What is going on?

  I tried to open my eyes, but couldn’t. Nausea knotted my stomach as I started to panic. I couldn’t see. I reached out with my other senses, but there was no smell, no sound, not even the taste of lingering blood from my meal.

  Instead, the buzzing sensation awakened my ability to feel like never before. I could feel… what?

  Air. That was the name my brain gave to the chill setting in my bones. It felt like fog surrounding me, thick and slow, in even ripples.

  Whatever it actually was, I didn’t like it. Even though my sense of touch felt stronger than ever, I’d trade it in a heartbeat for my other senses, if I could only figure out how.

  When I entered this coma-like zone, I was trying to relax, so logic dictated that I un-relax to get out of it. I clenched my jaw, tensed my arms, legs, hands, and feet, then tightly clenched my stomach and back muscles.

  My butt landed on the bed, causing the springs to bounce a bit, and my eyelids snapped open. I saw clear as day in the moonlit room, and smelled the strong stench of moldy stone walls and dry wood. My hand was no longer lodged in the wall and didn’t even hurt as the skin returned to its dull numbness. I would’ve thought the whole thing never happened, except for the evidence. One, I was now completely naked, my clothes laying in a pile beneath me. Two, there was a hole in the wall the size of my fist. Three, all the fingers on my right hand were bent at odd angles.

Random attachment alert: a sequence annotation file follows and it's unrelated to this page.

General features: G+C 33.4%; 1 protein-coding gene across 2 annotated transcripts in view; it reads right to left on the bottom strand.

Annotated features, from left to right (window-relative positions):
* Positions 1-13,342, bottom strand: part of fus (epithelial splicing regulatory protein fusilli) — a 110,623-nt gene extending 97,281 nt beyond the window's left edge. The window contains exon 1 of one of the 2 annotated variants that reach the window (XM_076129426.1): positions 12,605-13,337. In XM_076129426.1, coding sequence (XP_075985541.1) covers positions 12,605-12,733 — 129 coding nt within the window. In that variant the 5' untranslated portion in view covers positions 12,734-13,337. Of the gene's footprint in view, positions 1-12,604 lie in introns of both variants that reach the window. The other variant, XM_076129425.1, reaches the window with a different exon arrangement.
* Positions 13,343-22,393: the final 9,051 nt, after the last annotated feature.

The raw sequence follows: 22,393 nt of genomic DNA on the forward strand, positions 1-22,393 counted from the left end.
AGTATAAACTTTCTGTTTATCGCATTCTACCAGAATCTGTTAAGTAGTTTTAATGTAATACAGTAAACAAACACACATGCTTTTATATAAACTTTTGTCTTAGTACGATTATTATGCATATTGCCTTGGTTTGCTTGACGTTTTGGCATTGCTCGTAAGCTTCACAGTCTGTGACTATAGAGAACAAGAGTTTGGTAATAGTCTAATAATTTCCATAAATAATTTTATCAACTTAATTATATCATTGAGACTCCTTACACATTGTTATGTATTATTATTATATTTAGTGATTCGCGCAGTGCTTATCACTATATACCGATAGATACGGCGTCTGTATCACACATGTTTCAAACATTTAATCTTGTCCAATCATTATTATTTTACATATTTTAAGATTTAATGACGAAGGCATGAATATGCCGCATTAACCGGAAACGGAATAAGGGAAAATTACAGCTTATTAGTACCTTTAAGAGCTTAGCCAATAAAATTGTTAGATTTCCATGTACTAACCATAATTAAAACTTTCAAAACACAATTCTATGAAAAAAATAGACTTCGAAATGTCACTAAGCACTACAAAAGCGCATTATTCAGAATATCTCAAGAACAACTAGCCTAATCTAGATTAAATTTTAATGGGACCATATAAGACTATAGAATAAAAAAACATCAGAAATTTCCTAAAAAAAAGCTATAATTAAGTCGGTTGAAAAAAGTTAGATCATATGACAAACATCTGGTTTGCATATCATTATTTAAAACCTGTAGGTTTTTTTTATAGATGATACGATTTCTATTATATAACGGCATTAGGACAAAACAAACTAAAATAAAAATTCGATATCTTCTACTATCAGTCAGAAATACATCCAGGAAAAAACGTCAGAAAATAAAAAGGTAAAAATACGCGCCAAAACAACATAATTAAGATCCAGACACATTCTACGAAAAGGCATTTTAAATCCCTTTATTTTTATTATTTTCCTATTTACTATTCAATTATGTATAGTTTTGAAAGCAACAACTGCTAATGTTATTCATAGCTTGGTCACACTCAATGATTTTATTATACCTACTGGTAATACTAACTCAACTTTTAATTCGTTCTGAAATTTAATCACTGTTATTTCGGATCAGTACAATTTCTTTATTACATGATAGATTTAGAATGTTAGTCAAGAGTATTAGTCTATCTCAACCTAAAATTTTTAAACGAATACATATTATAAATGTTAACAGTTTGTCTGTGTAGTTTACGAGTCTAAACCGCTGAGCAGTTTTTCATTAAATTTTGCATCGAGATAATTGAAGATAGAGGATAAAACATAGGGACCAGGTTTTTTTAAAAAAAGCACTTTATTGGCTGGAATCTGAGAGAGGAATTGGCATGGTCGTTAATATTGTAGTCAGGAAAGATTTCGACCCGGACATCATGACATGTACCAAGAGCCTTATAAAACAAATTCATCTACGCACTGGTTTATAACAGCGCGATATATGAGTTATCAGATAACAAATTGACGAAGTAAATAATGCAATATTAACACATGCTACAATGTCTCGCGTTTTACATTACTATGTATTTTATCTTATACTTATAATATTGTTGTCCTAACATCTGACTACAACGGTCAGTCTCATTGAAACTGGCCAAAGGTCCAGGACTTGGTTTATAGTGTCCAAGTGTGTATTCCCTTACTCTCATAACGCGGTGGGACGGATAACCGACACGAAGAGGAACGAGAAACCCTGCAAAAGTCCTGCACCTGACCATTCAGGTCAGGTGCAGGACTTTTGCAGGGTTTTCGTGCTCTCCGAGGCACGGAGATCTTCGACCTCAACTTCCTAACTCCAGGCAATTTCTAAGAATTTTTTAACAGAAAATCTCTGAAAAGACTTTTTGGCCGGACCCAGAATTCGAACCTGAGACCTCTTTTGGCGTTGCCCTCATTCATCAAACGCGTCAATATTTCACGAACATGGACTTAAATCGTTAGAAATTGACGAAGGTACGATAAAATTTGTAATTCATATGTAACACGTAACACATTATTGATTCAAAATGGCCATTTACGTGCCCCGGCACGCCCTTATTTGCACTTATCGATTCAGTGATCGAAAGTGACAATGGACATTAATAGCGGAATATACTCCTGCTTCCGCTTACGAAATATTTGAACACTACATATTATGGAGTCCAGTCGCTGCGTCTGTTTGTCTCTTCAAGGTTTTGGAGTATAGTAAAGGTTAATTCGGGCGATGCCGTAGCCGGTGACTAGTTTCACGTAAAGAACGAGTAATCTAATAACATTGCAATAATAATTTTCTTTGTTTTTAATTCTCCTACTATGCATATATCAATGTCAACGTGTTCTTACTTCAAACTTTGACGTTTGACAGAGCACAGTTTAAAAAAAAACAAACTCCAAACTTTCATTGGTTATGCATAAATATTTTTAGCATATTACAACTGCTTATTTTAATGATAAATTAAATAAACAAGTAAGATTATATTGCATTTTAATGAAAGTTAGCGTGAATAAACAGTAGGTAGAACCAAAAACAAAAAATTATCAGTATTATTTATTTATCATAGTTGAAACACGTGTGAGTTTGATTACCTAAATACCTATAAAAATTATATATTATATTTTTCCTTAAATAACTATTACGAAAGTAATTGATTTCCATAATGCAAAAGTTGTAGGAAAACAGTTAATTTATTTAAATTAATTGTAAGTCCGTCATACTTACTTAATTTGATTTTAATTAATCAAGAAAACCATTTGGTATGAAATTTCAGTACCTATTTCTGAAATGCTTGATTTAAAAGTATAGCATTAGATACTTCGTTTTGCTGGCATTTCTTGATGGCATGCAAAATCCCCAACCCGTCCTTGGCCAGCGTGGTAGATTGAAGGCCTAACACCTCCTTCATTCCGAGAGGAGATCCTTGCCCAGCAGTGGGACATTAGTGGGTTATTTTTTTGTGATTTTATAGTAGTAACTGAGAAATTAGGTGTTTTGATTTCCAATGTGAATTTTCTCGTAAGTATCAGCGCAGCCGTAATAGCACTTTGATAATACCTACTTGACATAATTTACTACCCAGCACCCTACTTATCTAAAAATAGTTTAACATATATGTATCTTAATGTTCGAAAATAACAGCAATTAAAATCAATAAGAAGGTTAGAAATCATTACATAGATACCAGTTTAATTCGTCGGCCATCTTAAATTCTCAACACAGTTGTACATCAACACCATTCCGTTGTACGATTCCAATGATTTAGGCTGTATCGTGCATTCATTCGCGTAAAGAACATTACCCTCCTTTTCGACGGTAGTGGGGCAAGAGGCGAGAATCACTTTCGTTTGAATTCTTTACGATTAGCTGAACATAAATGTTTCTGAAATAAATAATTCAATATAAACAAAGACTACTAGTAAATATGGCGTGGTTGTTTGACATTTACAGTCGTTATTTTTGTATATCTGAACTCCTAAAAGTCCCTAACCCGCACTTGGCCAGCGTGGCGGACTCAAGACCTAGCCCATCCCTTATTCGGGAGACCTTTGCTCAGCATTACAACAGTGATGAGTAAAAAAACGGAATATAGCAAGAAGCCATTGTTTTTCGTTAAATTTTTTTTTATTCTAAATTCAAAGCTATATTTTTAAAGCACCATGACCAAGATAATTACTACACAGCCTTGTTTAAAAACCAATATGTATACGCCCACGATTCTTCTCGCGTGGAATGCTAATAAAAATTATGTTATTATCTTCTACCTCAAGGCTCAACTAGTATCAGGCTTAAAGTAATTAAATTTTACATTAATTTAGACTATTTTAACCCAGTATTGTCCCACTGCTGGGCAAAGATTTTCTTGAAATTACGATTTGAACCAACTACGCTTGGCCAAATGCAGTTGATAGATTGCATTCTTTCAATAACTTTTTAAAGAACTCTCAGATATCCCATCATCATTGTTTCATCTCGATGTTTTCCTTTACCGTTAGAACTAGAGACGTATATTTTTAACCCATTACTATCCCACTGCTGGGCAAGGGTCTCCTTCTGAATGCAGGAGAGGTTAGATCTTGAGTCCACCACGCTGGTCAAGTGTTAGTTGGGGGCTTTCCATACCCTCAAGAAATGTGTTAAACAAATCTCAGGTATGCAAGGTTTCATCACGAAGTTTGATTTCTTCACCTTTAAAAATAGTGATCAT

Not good.

  Trembling and confused, I quickly redressed with my left hand, then ran into Jesu’s room without bothering to knock. He was painting swishing blobs of brown on a small canvas. I couldn’t help but glance at the painting in the corner covered by the dirty sheet.

  Jesu’s brow furrowed at my interruption. “Yes?”

  Without a word, I stuck my broken hand out. Jesu looked and cocked an eyebrow. He cleared a small corner on his desk and put down his paintbrush and palate. As he pushed his hair out of his face, his hand left a smudge of brown across his cheekbone.

  “What happened?” He closed the gap between us and gently took my broken hand into his palms.

  “I punched a hole in the wall and my fist got stuck.” That sounded crazy even though it was true. For a moment I worried Jesu wouldn’t believe me.

  He snickered and shook his head. “You didn’t.”

  I stared at my feet and nodded.

  Jesu barked out a laugh. “Ema, when I said you could punch holes in the walls, I did not mean it literally.”

  Of course I knew that, but I ground my teeth together to keep from snapping at him. My hand needed help first.

  “Does it hurt?”

  “No.”